Tradeable emission permits regulations in the presence of imperfectly competitive product markets: Welfare implications
In the present paper, we analyse the interaction of a competitive market for emission permits with an oligopolistic product market. It is well known that a competitive permits market achieves the cost minimizing distribution of abatement effort among the polluting firms for a given reduction in emissions. However, when the product market is oligopolistic, it may redistribute production inefficiently among firms. It has been suggested that this inefficiency can outweigh the gains obtained from using emission permits instead of command and control. Although this argument is clearly correct under full information, it is shown in the present paper that it reverses under incomplete information. In particular, it is shown that when tradeable emission permits are specified according to the standard textbook example, they yield higher social welfare than the command and control regulation. Copyright Kluwer Academic Publishers 1997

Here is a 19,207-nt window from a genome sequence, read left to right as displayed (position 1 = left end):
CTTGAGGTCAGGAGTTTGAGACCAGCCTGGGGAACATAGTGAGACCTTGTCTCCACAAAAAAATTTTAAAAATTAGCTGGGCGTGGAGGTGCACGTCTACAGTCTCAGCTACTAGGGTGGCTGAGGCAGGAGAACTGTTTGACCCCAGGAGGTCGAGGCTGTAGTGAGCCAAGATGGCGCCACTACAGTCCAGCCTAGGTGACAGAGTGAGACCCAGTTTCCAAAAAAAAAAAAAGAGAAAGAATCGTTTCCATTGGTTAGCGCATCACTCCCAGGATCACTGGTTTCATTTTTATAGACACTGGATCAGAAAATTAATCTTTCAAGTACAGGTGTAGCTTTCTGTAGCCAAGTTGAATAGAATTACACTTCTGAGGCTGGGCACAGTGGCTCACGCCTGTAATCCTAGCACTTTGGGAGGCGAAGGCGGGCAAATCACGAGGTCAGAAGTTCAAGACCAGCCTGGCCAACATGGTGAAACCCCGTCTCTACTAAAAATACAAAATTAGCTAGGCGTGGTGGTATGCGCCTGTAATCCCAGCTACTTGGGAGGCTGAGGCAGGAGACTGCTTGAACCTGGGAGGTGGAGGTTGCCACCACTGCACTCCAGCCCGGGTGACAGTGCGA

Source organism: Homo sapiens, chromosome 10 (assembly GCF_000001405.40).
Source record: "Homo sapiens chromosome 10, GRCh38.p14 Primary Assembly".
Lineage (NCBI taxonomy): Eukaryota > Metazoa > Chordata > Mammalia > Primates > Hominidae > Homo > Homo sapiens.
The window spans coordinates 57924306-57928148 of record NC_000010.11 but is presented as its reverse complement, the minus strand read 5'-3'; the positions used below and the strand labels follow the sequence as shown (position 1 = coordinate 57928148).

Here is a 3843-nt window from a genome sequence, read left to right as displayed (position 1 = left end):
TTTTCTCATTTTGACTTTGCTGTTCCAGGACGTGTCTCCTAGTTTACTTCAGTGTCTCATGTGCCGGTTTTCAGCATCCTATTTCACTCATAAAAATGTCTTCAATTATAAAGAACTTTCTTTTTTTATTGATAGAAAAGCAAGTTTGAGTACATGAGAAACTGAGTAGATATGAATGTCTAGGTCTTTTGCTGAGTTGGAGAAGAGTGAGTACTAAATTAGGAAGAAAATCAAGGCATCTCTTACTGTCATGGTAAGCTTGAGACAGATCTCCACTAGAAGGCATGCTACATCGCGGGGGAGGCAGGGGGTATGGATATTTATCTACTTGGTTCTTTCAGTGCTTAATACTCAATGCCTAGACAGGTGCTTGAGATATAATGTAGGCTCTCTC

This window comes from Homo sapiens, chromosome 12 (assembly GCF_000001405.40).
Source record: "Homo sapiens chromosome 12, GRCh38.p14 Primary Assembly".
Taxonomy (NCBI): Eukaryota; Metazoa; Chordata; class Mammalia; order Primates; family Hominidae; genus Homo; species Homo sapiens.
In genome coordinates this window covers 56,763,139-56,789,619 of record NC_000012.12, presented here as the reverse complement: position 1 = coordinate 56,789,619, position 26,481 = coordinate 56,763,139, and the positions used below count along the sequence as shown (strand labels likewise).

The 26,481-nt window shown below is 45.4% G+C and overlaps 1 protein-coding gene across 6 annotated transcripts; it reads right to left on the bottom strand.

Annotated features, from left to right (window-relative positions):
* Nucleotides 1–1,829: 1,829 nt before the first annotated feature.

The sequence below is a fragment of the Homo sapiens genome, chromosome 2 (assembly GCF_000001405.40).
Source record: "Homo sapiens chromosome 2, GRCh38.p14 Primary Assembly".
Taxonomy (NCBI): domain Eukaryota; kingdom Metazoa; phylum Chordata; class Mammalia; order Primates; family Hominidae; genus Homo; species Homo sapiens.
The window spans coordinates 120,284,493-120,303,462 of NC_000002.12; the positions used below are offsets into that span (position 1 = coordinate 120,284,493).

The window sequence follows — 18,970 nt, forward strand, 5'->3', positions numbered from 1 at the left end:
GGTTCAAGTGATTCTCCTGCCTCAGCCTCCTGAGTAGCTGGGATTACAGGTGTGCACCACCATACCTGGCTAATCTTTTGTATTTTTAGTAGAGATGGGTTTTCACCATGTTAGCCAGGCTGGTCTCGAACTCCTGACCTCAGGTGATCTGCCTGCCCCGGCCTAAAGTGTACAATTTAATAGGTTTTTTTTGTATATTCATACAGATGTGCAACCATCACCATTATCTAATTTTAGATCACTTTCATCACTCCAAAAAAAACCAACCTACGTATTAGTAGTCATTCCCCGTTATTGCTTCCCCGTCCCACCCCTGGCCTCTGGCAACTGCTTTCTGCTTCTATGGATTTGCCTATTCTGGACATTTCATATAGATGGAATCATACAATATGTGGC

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Volume (Year): 9 (1997)
Issue (Month): 1 (January)
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- Severin Borenstein, 1988. "On the Efficiency of Competitive Markets for Operating Licenses," The Quarterly Journal of Economics, Oxford University Press, vol. 103(2), pages 357-385. Full references (including those not matched with items on IDEAS)
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